The FCC says “spoofing” is when a caller deliberately falsifies the information transmitted to your caller ID display to disguise their identity.
Spoofing is usually used to trick someone into taking a sales call. Sometimes its used to phish for personal information.
U.S. law and FCC rules prohibit most spoofing.
Caller ID is a great feature. You can see who’s calling and decide whether or not to answer the call.
But the spoofers have figured out how manipulate caller ID and masquerade as others. Sometimes they try to look like banks, or insurance companies, or the government. Most common these days is trying to look like your neighbors or relatives, or even your own phone number.
Under the Truth in Caller ID Act, FCC rules prohibit anyone from transmitting misleading or inaccurate caller ID information with the intent to defraud, cause harm, or wrongly obtain anything of value.
If no harm is intended or caused, spoofing is not illegal. It’s just annoying.
Anyone who is illegally spoofing can face penalties of up to $10,000 for each violation.
According to the FCC, courts sometime permit spoofing for people who have legitimate reasons to hide their information — law enforcement agencies working on cases, victims of domestic abuse, or doctors who want to talk about private medical matters.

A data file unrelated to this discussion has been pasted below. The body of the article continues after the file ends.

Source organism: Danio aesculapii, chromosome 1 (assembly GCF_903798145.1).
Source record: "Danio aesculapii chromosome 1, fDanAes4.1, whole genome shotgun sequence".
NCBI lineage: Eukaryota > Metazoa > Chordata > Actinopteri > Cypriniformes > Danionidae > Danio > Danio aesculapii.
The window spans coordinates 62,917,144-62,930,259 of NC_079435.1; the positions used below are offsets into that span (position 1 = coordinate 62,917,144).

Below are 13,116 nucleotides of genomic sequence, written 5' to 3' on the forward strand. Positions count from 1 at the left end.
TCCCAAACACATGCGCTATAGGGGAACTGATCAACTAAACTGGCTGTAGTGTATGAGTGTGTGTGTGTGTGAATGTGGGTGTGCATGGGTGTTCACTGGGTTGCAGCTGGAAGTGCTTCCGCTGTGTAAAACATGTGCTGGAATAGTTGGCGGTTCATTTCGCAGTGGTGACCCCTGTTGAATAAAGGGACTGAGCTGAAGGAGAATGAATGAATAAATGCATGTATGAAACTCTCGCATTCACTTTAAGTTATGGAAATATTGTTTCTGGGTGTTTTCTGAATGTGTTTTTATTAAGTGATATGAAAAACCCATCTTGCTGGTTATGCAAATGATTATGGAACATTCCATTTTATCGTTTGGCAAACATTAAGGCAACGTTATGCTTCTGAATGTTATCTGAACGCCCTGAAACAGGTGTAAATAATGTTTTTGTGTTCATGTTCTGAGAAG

So far, there’s no easy way to stop spoofers from calling your number.
But anyone who receives a spoof call can complain to the FCC here. It’s easy to do.
Those complaints might help the feds catch the spoofers and shut them down.
In August last year, the FCC hit a North Carolina telemarker with a proposed $82 million fine for making more than 21 million illegally spoofed robocalls.
The spoofer was Philip Roesel and his companies, Best Insurance Contracts and Wilmington Insurance Quotes.
The FCC said Roesel was allegedly using the phony caller ID information for calls to sell health insurance. He “especially targeted vulnerable consumers, including the elderly, the infirm, and low-income families,” the FCC said.
In June last year, the FCC proposed a $120 million fine against a Florida man who was spoofing caller IDs to sell timeshares.
Adrian Abramovich of Miami “apparently made almost 100 million spoofed robocalls” over a three-month period, the FCC said.
Abramovich allegedly used “neighbor spoofing” — fake caller IDs that match the area code and first three digits of the recipient’s phone number.
The FCC said it acted against Abramovich after receiving lots of complaints from people who received multiple calls daily.
The FCC and FTC are hosting an Expo Monday (April 23) in DC featuring technologies to block illegal robocalls. There’s more information here.
Richard L. Cassin is the publisher and editor of the FCPA Blog.